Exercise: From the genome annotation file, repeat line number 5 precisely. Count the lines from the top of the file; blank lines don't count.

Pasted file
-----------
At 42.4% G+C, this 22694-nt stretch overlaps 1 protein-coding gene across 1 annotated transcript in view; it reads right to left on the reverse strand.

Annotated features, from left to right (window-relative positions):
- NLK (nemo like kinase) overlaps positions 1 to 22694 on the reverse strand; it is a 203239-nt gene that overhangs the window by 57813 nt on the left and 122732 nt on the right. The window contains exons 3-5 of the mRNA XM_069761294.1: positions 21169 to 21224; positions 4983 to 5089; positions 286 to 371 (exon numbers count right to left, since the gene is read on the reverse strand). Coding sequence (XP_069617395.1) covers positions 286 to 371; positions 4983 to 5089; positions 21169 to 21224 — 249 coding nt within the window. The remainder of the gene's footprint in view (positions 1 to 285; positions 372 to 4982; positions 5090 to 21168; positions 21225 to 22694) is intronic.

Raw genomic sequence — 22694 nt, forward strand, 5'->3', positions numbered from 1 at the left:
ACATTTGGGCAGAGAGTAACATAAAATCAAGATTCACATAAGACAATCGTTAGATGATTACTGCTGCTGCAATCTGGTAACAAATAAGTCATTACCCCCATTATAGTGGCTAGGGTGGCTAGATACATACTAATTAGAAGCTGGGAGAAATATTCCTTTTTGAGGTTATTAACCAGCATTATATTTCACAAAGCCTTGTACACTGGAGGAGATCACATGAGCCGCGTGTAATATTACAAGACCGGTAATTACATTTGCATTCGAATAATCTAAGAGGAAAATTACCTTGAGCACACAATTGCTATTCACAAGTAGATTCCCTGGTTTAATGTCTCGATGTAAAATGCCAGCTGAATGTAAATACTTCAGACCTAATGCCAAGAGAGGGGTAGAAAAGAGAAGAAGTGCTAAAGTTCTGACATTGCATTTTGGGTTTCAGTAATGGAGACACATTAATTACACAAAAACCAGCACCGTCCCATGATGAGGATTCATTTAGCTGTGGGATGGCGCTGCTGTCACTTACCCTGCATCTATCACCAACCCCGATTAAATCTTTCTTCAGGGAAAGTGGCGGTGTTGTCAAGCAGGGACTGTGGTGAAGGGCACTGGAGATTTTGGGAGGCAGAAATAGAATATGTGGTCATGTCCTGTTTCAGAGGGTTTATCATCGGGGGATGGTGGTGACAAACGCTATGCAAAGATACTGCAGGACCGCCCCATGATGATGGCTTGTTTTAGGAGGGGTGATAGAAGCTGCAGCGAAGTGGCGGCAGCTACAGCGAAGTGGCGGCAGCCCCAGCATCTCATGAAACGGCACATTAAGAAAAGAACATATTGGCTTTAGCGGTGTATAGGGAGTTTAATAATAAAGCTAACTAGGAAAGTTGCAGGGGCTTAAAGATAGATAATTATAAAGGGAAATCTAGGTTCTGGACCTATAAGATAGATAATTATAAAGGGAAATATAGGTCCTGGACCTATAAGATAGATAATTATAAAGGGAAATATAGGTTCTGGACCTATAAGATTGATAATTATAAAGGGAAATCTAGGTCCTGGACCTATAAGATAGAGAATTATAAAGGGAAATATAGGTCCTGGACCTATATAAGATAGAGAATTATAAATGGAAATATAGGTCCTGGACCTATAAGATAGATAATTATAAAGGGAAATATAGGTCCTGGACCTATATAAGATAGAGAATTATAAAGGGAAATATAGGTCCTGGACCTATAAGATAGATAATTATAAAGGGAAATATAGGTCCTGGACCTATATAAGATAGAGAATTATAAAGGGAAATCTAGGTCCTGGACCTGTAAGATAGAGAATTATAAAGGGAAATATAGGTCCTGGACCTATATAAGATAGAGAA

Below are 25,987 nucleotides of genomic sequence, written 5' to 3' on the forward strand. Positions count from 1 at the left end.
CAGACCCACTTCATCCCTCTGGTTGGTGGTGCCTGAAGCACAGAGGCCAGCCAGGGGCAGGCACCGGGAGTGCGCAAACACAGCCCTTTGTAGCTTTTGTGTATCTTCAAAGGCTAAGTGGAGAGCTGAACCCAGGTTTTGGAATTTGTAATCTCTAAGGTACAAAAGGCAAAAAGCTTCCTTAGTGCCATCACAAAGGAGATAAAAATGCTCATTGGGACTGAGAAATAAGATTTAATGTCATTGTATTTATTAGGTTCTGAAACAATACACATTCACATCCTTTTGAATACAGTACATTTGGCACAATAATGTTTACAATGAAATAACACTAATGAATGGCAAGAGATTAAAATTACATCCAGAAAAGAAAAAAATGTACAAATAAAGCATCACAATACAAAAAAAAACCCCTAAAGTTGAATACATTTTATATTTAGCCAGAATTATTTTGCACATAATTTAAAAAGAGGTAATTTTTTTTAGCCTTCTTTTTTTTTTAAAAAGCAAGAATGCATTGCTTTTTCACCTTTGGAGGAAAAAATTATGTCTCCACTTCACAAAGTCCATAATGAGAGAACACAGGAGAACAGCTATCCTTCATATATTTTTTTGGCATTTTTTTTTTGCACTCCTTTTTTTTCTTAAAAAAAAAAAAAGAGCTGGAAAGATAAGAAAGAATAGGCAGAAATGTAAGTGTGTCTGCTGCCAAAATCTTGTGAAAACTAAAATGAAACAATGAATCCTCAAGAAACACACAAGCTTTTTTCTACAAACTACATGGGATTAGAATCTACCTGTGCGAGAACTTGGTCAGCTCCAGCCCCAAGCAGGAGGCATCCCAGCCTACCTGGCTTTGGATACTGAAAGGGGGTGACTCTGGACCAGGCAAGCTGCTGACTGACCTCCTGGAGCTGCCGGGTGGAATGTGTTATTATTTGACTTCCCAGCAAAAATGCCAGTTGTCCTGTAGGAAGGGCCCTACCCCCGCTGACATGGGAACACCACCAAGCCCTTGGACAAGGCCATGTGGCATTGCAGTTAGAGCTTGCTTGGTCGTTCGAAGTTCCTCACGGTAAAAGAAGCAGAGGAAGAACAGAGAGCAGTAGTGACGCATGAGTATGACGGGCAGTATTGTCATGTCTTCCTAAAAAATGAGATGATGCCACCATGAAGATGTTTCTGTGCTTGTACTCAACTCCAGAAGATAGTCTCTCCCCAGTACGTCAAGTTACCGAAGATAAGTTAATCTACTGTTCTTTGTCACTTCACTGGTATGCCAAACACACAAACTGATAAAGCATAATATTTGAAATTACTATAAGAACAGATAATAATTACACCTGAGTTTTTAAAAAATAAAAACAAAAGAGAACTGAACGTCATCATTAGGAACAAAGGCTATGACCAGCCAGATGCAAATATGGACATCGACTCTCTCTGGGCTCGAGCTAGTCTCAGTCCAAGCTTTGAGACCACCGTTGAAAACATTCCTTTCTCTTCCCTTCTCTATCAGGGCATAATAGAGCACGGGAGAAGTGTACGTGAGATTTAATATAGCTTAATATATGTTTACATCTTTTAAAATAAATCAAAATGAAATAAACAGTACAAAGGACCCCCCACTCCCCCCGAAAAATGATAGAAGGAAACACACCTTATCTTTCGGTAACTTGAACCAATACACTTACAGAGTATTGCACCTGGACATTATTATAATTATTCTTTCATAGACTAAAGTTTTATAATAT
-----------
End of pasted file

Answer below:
ACATTTGGGCAGAGAGTAACATAAAATCAAGATTCACATAAGACAATCGTTAGATGATTACTGCTGCTGCAATCTGGTAACAAATAAGTCATTACCCCCATTATAGTGGCTAGGGTGGCTAGATACATACTAATTAGAAGCTGGGAGAAATATTCCTTTTTGAGGTTATTAACCAGCATTATATTTCACAAAGCCTTGTACACTGGAGGAGATCACATGAGCCGCGTGTAATATTACAAGACCGGTAATTACATTTGCATTCGAATAATCTAAGAGGAAAATTACCTTGAGCACACAATTGCTATTCACAAGTAGATTCCCTGGTTTAATGTCTCGATGTAAAATGCCAGCTGAATGTAAATACTTCAGACCTAATGCCAAGAGAGGGGTAGAAAAGAGAAGAAGTGCTAAAGTTCTGACATTGCATTTTGGGTTTCAGTAATGGAGACACATTAATTACACAAAAACCAGCACCGTCCCATGATGAGGATTCATTTAGCTGTGGGATGGCGCTGCTGTCACTTACCCTGCATCTATCACCAACCCCGATTAAATCTTTCTTCAGGGAAAGTGGCGGTGTTGTCAAGCAGGGACTGTGGTGAAGGGCACTGGAGATTTTGGGAGGCAGAAATAGAATATGTGGTCATGTCCTGTTTCAGAGGGTTTATCATCGGGGGATGGTGGTGACAAACGCTATGCAAAGATACTGCAGGACCGCCCCATGATGATGGCTTGTTTTAGGAGGGGTGATAGAAGCTGCAGCGAAGTGGCGGCAGCTACAGCGAAGTGGCGGCAGCCCCAGCATCTCATGAAACGGCACATTAAGAAAAGAACATATTGGCTTTAGCGGTGTATAGGGAGTTTAATAATAAAGCTAACTAGGAAAGTTGCAGGGGCTTAAAGATAGATAATTATAAAGGGAAATCTAGGTTCTGGACCTATAAGATAGATAATTATAAAGGGAAATATAGGTCCTGGACCTATAAGATAGATAATTATAAAGGGAAATATAGGTTCTGGACCTATAAGATTGATAATTATAAAGGGAAATCTAGGTCCTGGACCTATAAGATAGAGAATTATAAAGGGAAATATAGGTCCTGGACCTATATAAGATAGAGAATTATAAATGGAAATATAGGTCCTGGACCTATAAGATAGATAATTATAAAGGGAAATATAGGTCCTGGACCTATATAAGATAGAGAATTATAAAGGGAAATATAGGTCCTGGACCTATAAGATAGATAATTATAAAGGGAAATATAGGTCCTGGACCTATATAAGATAGAGAATTATAAAGGGAAATCTAGGTCCTGGACCTGTAAGATAGAGAATTATAAAGGGAAATATAGGTCCTGGACCTATATAAGATAGAGAA